The Bridge to Terabithia by Katherine Paterson struck a chord with me growing up.  In the summers, my sister and I formed an alliance with the boy on the other side of the neighborhood, and the three of us created adventures in the woods that stretched for miles behind our neighborhood.  We had our own worlds, clubs, perils, and discoveries, and though school was a different world entirely separate from our summer escapades, we remained close.  It's not a childhood you've have in an urban area, and though I have many, many, many criticisms about the town in which I was raised, that pastoral freedom is never on the list.  The Bridge to Terabithia reminded me of those adventures and that friendship from my small town.  The book has a tragic ending; my friendship faded with time and divergent paths in high school and college. 

On the adult book front, I think that Toni Morrison's Sula is one of the greatest books ever written about the complexities of friendship between women. It one of the reasons this is the book I've re-read most often.

I also loved To the End of the Land by David Grossman, and since it's new in paperback, I encourage everyone to add it to their reading group lists.  To the End of the Land is a pilgrimage book; a mother and her childhood best friend--a former soldier suffering from PTSD--set off on a trek across Israel because the mother is terrified that her son serving in the Israeli army will be killed in the latest uprising.  This is a mature book about friendship, loss, love, and the uncertainty of living in a perilous world.  It's also beautifully written.  I struggled with To the End of the Land as I read it, but more than a year later I still regularly think about this story. 

These are the types of friends who, according to Gianna, would help you bury the body.  Or, you know, send you a dirty joke when you're having a bad day, no questions asked.

Tuesday, August 23, 2011

30 More Days Book Challenge: Day 14

Well, we certainly ruffled some feathers with our overrated authors list.  I do enjoy a little literary sparring now and again.

Day 14: Favorite Books From (Relatively) Unknown Authors


I will finish with one or two writers that are relatively unknown who I am really high on, but I did want to mention a few others that I love who aren’t exactly household names (yet?).

Amy Bloom has a wonderful book of stories, A Blind Man Can See How Much I Love You, that I sometimes will go back to and re-read one or two stories from. Blind is a good starting place if you haven’t read her. If you prefer a novel, the book Away is excellent.  [Bloom is one of my favorite authors for her psychologically astute writing.  It should be; she's a trained psychoanalyst.]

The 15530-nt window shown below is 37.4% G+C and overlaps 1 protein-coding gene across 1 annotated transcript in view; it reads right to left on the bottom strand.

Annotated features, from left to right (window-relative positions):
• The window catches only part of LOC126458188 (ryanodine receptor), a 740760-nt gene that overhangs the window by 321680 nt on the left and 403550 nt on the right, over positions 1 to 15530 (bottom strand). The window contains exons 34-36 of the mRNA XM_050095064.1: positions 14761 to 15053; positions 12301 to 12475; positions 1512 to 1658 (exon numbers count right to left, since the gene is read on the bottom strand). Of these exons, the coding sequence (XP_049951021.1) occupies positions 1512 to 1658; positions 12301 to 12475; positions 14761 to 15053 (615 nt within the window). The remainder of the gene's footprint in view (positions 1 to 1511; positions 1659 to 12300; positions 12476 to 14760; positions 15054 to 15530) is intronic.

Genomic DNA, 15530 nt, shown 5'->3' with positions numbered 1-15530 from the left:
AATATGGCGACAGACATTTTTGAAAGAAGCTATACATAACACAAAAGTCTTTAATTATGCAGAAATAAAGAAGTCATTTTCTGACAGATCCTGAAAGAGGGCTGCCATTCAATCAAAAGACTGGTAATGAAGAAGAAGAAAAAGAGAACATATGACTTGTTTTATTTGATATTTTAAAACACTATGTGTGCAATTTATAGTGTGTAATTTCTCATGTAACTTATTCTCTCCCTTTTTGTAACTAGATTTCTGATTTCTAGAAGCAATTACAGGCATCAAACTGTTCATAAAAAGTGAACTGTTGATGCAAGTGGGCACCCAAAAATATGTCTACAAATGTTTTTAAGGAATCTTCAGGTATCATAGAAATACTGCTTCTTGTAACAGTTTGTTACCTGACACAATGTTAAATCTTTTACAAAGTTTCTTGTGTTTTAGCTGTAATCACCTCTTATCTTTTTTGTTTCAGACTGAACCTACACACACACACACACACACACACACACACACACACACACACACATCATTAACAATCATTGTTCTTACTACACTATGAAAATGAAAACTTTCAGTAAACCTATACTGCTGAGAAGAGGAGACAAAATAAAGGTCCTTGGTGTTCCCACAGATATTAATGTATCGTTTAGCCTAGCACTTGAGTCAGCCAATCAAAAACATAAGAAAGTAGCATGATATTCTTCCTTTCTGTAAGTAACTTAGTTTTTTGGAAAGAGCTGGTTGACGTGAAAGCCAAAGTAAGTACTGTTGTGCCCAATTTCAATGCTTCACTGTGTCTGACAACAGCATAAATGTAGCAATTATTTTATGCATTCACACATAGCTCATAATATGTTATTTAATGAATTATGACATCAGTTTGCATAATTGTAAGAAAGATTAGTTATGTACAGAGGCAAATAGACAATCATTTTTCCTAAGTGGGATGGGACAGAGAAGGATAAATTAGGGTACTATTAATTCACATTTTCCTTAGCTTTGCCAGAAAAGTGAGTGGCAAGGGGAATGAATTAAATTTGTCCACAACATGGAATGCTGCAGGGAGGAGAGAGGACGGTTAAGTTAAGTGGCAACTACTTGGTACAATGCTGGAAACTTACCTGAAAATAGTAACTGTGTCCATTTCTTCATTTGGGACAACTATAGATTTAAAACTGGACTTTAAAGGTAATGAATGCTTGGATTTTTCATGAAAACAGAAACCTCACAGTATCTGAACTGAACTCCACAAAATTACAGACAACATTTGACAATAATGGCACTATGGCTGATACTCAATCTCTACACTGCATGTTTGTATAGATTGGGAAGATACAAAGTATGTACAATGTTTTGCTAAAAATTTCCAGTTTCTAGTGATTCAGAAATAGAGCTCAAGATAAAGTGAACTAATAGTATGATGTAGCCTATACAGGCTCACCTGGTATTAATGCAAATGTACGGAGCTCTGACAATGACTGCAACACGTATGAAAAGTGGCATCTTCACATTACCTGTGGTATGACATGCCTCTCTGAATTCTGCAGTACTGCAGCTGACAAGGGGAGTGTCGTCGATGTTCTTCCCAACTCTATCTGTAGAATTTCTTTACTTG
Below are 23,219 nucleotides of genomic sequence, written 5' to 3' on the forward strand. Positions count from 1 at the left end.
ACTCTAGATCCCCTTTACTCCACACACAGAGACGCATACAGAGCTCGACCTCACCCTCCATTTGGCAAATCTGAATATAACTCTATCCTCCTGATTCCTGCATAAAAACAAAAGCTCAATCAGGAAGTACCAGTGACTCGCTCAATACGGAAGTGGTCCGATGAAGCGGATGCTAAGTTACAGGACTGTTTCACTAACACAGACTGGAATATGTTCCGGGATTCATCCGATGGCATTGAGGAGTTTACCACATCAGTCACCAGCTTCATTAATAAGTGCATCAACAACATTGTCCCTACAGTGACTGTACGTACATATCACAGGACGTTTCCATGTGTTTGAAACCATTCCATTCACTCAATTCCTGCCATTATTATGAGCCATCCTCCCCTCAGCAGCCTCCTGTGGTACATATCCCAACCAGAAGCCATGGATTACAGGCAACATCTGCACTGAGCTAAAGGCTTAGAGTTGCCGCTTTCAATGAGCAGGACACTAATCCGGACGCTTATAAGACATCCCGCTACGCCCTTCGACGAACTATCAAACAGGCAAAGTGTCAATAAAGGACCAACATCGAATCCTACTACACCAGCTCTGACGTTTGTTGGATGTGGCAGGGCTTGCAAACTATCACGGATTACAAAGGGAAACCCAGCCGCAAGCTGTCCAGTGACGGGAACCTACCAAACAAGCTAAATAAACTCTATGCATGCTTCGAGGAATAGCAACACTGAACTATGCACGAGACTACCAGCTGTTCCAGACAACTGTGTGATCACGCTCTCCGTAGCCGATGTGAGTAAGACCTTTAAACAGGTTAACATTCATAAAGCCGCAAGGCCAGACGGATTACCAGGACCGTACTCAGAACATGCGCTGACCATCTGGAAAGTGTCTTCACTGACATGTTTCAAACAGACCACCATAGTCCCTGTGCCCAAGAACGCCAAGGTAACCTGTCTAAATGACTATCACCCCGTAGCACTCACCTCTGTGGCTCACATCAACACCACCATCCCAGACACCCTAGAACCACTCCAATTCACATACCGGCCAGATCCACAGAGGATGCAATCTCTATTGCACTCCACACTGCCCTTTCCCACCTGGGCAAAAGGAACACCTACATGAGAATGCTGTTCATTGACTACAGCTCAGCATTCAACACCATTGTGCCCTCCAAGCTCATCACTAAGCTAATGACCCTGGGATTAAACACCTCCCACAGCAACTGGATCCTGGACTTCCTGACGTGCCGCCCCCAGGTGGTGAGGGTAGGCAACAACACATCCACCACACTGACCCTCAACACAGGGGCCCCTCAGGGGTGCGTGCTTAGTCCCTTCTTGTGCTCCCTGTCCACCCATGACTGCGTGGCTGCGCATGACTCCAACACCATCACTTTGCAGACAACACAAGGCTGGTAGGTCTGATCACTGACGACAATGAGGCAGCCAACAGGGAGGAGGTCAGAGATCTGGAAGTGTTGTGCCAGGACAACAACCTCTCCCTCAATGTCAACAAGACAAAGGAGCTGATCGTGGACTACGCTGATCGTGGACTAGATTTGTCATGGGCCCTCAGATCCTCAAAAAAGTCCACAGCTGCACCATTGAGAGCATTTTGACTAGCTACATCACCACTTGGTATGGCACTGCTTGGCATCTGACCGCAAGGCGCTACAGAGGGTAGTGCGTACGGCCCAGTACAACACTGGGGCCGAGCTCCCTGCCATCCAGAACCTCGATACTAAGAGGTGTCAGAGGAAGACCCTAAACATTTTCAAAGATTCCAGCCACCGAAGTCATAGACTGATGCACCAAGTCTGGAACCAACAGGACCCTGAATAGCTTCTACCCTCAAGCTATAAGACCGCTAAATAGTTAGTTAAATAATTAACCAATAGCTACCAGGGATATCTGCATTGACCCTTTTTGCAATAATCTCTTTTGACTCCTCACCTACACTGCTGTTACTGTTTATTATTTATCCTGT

Daniel Woodrell was recommended to me by our late and greatly missed friend David Thompson. I first read the novel Red Tomato, then Winter’s Bone – both are fantastic and original. Winter’s Bone is a good start (and yes it is the novel that the movie was based on). [Winter's Bone always sounds like a "That's what she said" joke.]

Gillian Flynn is such a fun and creepy read. I love recommending her. She only has two books; start with Sharp Objects.

Why isn’t Aimee Bender super-famous? [She gets lost among the dozens of Kardashians?] Start with her best, which is her latest, The Particular Sadness of Lemon Cake, but An Invisible Sign of My Own is excellent too.

Adam Haslett is truly gifted – You Are Not a Stranger Here is one of the finest collections I have ever read. In fact it is probably the best book in the post. [Gianna has no idea which books I'm going to discuss, so assume this comment is directed to her side of the post.]

Rebecca Hunt, Paul Murray and Suzanne Rivecca are all up and comers who are really original. And you all know how I feel about Gail Caldwell, Dan Chaon, and of course Tea Obreht. I won’t bore you by writing about them yet again. But seriously read The Tiger’s Wife.

There are two young writers who most have not heard of that I am sort of in love with. The first I will mention briefly because I have written about her novel in an earlier blog I believe: 28 year-old Haley Tanner’s Vaclav and Lena. I just think she has written a really lovely, fully realized, commercial novel. A great summer read actually.

My favorite young sort of unknown writer working right now is Stefan Merrill Block. He has written two novels – both based on his family. What I love about Block is he that wrote a really wonderful first novel and then came back with a completely different but really excellent second book. His first book was beautiful and touching, his new book is heartbreaking and dark. The Story of Forgetting and The Storm at the Door … you’ll be happy you discovered him.